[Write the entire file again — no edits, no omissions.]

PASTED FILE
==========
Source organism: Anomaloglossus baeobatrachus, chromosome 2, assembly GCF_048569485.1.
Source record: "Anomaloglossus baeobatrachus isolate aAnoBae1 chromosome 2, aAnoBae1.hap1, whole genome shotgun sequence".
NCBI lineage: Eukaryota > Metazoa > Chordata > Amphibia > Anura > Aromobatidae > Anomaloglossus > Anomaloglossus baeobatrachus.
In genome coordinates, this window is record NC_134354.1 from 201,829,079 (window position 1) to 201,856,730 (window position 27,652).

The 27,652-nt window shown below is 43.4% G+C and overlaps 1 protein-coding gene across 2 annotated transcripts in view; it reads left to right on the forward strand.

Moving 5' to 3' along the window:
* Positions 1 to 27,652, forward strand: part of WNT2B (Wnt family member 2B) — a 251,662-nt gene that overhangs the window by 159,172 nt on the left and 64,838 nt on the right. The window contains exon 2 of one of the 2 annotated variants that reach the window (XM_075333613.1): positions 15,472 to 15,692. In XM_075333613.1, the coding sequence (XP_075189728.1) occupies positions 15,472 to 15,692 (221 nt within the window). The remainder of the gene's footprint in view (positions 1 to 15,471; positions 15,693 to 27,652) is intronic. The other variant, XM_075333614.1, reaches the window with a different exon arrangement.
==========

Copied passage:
Source organism: Anomaloglossus baeobatrachus, chromosome 2, assembly GCF_048569485.1.
Source record: "Anomaloglossus baeobatrachus isolate aAnoBae1 chromosome 2, aAnoBae1.hap1, whole genome shotgun sequence".
NCBI lineage: Eukaryota > Metazoa > Chordata > Amphibia > Anura > Aromobatidae > Anomaloglossus > Anomaloglossus baeobatrachus.
In genome coordinates, this window is record NC_134354.1 from 201,829,079 (window position 1) to 201,856,730 (window position 27,652).

The 27,652-nt window shown below is 43.4% G+C and overlaps 1 protein-coding gene across 2 annotated transcripts in view; it reads left to right on the forward strand.

Moving 5' to 3' along the window:
* Positions 1 to 27,652, forward strand: part of WNT2B (Wnt family member 2B) — a 251,662-nt gene that overhangs the window by 159,172 nt on the left and 64,838 nt on the right. The window contains exon 2 of one of the 2 annotated variants that reach the window (XM_075333613.1): positions 15,472 to 15,692. In XM_075333613.1, the coding sequence (XP_075189728.1) occupies positions 15,472 to 15,692 (221 nt within the window). The remainder of the gene's footprint in view (positions 1 to 15,471; positions 15,693 to 27,652) is intronic. The other variant, XM_075333614.1, reaches the window with a different exon arrangement.